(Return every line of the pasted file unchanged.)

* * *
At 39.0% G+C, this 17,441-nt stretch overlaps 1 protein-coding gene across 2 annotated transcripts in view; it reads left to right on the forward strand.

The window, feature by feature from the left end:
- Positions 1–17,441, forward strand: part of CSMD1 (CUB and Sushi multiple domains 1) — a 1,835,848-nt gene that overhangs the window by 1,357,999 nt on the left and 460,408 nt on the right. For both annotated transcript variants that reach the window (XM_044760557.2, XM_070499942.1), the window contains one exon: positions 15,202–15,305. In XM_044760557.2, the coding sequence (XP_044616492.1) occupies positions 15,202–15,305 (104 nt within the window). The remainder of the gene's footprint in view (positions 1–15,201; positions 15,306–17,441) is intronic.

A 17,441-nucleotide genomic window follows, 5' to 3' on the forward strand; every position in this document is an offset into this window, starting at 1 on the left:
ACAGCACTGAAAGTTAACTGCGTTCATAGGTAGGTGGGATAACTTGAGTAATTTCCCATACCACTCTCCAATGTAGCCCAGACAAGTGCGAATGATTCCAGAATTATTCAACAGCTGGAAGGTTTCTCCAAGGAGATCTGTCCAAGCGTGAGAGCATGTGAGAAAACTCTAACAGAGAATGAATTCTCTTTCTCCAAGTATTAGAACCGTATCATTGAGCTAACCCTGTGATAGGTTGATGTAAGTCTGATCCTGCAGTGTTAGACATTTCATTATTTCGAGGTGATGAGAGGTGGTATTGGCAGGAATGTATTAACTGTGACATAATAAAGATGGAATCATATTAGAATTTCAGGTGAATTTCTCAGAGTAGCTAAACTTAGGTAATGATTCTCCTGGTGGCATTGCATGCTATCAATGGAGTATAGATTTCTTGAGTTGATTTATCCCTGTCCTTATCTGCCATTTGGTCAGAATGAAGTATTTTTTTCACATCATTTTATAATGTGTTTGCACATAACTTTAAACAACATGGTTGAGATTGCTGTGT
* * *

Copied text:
At 39.0% G+C, this 17,441-nt stretch overlaps 1 protein-coding gene across 2 annotated transcripts in view; it reads left to right on the forward strand.

The window, feature by feature from the left end:
- Positions 1–17,441, forward strand: part of CSMD1 (CUB and Sushi multiple domains 1) — a 1,835,848-nt gene that overhangs the window by 1,357,999 nt on the left and 460,408 nt on the right. For both annotated transcript variants that reach the window (XM_044760557.2, XM_070499942.1), the window contains one exon: positions 15,202–15,305. In XM_044760557.2, the coding sequence (XP_044616492.1) occupies positions 15,202–15,305 (104 nt within the window). The remainder of the gene's footprint in view (positions 1–15,201; positions 15,306–17,441) is intronic.

A 17,441-nucleotide genomic window follows, 5' to 3' on the forward strand; every position in this document is an offset into this window, starting at 1 on the left:
ACAGCACTGAAAGTTAACTGCGTTCATAGGTAGGTGGGATAACTTGAGTAATTTCCCATACCACTCTCCAATGTAGCCCAGACAAGTGCGAATGATTCCAGAATTATTCAACAGCTGGAAGGTTTCTCCAAGGAGATCTGTCCAAGCGTGAGAGCATGTGAGAAAACTCTAACAGAGAATGAATTCTCTTTCTCCAAGTATTAGAACCGTATCATTGAGCTAACCCTGTGATAGGTTGATGTAAGTCTGATCCTGCAGTGTTAGACATTTCATTATTTCGAGGTGATGAGAGGTGGTATTGGCAGGAATGTATTAACTGTGACATAATAAAGATGGAATCATATTAGAATTTCAGGTGAATTTCTCAGAGTAGCTAAACTTAGGTAATGATTCTCCTGGTGGCATTGCATGCTATCAATGGAGTATAGATTTCTTGAGTTGATTTATCCCTGTCCTTATCTGCCATTTGGTCAGAATGAAGTATTTTTTTCACATCATTTTATAATGTGTTTGCACATAACTTTAAACAACATGGTTGAGATTGCTGTGT